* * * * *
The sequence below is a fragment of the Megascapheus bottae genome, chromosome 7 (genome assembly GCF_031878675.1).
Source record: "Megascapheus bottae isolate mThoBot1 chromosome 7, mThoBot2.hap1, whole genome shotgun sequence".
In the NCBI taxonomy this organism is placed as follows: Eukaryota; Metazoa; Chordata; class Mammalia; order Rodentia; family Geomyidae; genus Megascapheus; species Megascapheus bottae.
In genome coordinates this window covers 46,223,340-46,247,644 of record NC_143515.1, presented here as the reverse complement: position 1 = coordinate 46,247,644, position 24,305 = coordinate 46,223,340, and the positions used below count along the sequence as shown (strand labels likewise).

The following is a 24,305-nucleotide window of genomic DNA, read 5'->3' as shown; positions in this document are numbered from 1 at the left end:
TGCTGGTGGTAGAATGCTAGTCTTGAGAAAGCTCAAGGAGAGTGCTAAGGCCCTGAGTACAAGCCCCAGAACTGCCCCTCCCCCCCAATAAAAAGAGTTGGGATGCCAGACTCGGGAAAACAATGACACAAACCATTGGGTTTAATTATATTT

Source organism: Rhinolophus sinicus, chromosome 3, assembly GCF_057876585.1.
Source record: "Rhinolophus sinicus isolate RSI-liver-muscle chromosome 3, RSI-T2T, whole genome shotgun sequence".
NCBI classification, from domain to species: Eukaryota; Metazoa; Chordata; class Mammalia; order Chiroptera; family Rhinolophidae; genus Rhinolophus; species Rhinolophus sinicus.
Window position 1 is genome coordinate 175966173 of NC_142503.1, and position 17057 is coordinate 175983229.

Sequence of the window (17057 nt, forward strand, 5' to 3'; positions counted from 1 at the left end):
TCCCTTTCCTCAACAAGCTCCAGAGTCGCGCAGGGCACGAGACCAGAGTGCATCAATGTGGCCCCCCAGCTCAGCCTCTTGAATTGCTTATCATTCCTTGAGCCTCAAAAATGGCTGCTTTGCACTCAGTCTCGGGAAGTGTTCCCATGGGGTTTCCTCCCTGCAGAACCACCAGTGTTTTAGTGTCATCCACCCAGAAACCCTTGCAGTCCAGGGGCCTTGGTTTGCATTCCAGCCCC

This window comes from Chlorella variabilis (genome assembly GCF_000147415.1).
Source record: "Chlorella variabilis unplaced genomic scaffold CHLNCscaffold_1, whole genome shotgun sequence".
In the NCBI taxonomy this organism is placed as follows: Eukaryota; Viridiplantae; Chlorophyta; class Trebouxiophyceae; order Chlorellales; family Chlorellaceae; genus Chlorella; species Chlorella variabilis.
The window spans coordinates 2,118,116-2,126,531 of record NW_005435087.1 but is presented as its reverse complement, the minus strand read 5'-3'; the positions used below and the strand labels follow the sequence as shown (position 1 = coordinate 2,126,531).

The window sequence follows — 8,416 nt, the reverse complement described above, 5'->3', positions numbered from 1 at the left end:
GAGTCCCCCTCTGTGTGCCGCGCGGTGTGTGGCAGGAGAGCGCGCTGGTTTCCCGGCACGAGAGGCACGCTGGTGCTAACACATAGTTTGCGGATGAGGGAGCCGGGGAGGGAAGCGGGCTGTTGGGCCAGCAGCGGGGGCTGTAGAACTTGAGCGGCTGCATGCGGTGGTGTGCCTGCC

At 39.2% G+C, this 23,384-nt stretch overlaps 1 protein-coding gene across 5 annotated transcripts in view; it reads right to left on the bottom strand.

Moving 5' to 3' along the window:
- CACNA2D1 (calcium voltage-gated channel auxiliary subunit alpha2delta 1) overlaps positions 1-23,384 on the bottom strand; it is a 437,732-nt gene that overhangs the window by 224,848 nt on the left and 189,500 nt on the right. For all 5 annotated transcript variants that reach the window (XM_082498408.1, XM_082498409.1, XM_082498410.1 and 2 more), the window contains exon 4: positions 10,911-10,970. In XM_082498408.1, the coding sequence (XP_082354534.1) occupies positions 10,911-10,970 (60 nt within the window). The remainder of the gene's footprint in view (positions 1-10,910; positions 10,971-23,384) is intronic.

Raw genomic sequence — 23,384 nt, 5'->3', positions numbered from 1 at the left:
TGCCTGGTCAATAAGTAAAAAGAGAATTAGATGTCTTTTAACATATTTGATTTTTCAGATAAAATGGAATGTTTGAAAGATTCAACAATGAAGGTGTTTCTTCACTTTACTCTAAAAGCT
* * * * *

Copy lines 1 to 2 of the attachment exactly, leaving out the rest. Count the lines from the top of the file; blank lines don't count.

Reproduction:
The sequence below is a fragment of the Megascapheus bottae genome, chromosome 7 (genome assembly GCF_031878675.1).
Source record: "Megascapheus bottae isolate mThoBot1 chromosome 7, mThoBot2.hap1, whole genome shotgun sequence".